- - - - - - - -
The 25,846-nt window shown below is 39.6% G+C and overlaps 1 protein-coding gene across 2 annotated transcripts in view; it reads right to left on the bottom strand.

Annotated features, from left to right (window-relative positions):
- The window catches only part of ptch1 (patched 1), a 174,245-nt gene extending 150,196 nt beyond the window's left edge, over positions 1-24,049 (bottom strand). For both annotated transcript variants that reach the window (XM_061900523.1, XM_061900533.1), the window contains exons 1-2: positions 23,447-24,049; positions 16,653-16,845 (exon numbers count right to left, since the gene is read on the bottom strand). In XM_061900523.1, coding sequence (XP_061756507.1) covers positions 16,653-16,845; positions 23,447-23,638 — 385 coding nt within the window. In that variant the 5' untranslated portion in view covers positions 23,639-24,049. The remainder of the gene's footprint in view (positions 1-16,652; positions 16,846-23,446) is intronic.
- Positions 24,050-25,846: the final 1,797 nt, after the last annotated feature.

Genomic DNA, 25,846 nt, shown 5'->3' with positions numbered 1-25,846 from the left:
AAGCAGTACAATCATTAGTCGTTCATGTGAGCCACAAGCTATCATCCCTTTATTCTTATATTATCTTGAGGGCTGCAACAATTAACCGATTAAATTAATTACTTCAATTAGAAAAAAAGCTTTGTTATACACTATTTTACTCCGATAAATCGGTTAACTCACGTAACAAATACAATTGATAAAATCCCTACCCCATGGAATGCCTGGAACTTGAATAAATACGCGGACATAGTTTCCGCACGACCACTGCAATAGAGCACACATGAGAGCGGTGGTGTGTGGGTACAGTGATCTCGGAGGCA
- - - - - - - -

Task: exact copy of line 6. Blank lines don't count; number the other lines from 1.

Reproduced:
AAGCAGTACAATCATTAGTCGTTCATGTGAGCCACAAGCTATCATCCCTTTATTCTTATATTATCTTGAGGGCTGCAACAATTAACCGATTAAATTAATTACTTCAATTAGAAAAAAAGCTTTGTTATACACTATTTTACTCCGATAAATCGGTTAACTCACGTAACAAATACAATTGATAAAATCCCTACCCCATGGAATGCCTGGAACTTGAATAAATACGCGGACATAGTTTCCGCACGACCACTGCAATAGAGCACACATGAGAGCGGTGGTGTGTGGGTACAGTGATCTCGGAGGCA